Whether it’s played on dusty bar tables crowned with pints or in a silk-gloved hall before the eyes of thousands, pool is a game of focus. It takes skill, dedication and a practised hand to become one of the best of the best – but, like in any competitive sport, only a few select champions can take home the prize at the end of the day. From the physical to the mental, from step by step strategy to specific shots played on repeat, let’s break down the training process of the pros and work out exactly how it’s done.
1. The Mental – Keep it Zen
Angles, power, bounce and roll; dozens of calculations and predictions must be made before each shot in a game of high-level pool. A player needs to keep up momentum, to work out how scoring once can lead to scoring twice over. It’s not unlike chess or poker in its intensity. So, how do the pros cope? Some put it down to a sequenced process, a regimen that focuses the brain on a pattern throughout each game: observe, plan, confirm, resolve, calculate and visualise. A six-step process that stops a player getting overwhelmed in the heat of the moment.
Observe is the time you take to examine the lay of the table and the problems and opportunities it presents. Plan chooses between offence or defence, and the moves to follow it. Do you want to maximise your chances of winning or minimise your opponents? Then, confirm – select your shot and confirm that its possible; resolve to shoot to the best of your ability, and calculate the variables necessary. Finally, visualise. Visualise yourself potting the ball; visualise your success.
Visualisation is perhaps the most important of these six steps. It establishes confidence, tells your brain exactly what to do and how to do it, and there are plenty of ways to train such a skill. Take the Pool Nation video game for example – available on Steam for both Mac and PC, players can customise shots, practice at will and virtually recreate specific situations. In fact, there are multiple video games out there that can turn a veritable pool shrimp into a great pool shark in no time, from Habanero’s popular Pool Shark slot to console titles like Pure Pool on the PlayStation 4. Pros can and do utilise these tools, and they shouldn’t be underestimated. You can learn a lot from grinding out games on the green but only up to a point. Eventually, strategy, planning and practice via programs like these are just as, if not more, useful in certain situations.
2. Let’s Get Physical
Aim. Perhaps the most important physical aspect of a game of pool, a player’s skill with a chalked cue is what decides whether they’re up to snuff for victory or down and out with a loss. It’s all well and good being able to plan and visualise plays, but executing on them is what really matters in a serious competition. In order to do that, pro pool players train and learn with a variety of methods.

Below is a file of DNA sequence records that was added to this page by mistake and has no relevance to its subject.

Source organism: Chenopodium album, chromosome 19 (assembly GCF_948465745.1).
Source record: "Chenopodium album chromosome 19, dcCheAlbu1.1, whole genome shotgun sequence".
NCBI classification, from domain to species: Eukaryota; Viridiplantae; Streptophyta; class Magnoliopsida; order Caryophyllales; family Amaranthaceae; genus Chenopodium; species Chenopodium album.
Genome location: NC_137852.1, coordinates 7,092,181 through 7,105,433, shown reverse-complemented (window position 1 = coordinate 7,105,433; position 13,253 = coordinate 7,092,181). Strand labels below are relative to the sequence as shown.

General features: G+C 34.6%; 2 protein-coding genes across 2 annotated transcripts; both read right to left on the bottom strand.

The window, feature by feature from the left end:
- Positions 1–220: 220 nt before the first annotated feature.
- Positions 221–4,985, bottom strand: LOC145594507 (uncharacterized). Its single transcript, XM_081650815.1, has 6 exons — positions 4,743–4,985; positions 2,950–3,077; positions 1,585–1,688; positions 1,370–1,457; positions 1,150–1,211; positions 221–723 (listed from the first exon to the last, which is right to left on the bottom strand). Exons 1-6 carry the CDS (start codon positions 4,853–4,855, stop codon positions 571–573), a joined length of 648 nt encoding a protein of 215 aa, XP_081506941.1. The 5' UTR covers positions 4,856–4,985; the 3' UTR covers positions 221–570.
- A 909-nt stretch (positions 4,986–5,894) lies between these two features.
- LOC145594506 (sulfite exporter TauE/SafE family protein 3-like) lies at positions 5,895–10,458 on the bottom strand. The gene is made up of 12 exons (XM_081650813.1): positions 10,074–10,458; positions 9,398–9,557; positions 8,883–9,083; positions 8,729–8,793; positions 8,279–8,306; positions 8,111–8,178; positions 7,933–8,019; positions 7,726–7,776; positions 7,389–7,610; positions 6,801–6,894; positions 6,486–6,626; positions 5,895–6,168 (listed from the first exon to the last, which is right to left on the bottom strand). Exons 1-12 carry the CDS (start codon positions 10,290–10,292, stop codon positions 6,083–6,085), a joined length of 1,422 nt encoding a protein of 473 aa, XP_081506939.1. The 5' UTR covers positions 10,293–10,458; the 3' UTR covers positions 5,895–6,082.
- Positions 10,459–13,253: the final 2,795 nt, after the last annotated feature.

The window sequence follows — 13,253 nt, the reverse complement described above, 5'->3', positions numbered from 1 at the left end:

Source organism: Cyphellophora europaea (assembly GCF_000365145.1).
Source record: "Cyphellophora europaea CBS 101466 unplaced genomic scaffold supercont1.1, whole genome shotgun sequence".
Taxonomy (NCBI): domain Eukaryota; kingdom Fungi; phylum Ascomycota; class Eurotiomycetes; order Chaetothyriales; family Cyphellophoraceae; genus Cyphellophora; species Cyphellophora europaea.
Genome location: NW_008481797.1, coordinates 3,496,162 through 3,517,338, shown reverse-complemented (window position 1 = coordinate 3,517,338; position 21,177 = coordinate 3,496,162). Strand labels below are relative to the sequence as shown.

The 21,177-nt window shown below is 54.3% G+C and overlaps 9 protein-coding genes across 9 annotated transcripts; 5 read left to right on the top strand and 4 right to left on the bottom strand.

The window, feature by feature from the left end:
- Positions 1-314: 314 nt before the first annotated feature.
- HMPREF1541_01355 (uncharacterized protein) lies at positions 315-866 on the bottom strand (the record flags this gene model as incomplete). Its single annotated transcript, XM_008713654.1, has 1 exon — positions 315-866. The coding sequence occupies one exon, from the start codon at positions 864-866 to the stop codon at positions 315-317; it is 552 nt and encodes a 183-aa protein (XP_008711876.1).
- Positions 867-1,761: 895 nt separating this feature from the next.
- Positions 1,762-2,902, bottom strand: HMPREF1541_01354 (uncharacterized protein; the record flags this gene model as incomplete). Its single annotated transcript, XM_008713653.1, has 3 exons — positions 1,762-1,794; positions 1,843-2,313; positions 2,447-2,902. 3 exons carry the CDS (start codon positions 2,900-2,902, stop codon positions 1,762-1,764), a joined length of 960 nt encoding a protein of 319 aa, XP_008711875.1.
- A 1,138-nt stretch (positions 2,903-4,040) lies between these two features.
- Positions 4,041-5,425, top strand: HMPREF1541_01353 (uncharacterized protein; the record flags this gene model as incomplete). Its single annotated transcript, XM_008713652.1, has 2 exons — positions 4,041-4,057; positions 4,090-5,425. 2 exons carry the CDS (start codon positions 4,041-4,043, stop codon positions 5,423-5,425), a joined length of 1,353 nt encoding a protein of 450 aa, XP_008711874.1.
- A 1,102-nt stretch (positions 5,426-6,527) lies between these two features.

Ever heard of Parallel Aiming? Used by greats such as Greenleaf and Varner, it adds imaginary parallel lines to the contact points of the balls on the table; these lines connect from target to the centre of the cue ball, creating a track down which to shoot. How about what Matt Sherman calls ‘Pro Secret Aim’? Or the Pivot Aiming Method? Each of these is similar and yet unique, suited to different attitudes and player talents. Basically, what it comes down to is having a regimen in the first place. The mental and physical are intensely connected, and you can’t always rely on instinct alone. A pro stays calm, focused and lets their shots do the talking.
The shots themselves? They’re trained, learned and pressed into muscle memory after hours and hours of training. If you have talent, you can use the above methods to turn it into a profession. Plenty of pros have in the past, and plenty more will in the future.
3. On Maintaining Balance
Being pro comes with its perks, of course, but it’s certainly no easy ride – an athlete or high-level competitor of any sport can tell you that. It takes an enormous amount of effort and time to get to the top in the first place and maintaining your skills means playing practically every day without pause. You have to love the game – and, even if you do, it can still take its toll. There’s plenty to be done to offset that burden, however.
Dedication doesn’t mean slave labour. While pool isn’t the most physically taxing hobby or profession, you’re still bending, leaning and using the body actively. Little things like stretching, ensuring proper form and taking care of the joints is incredibly valuable in the long run. Careers can last decades but bodies are infinitely more fragile. Pros take breaks; pros get plenty of rest; pros are careful with their tools. It’s worth mentioning diet here too – an efficient and controlled body is a lean, well-oiled one. Thinking of taking your pool to the next level? Go for it, but, remember, your performance is based on numerous factors, not just one.
So, pool is mental; pool is physical; pool is psychological, and pros have to maintain their health and professionalism under the strain of all three.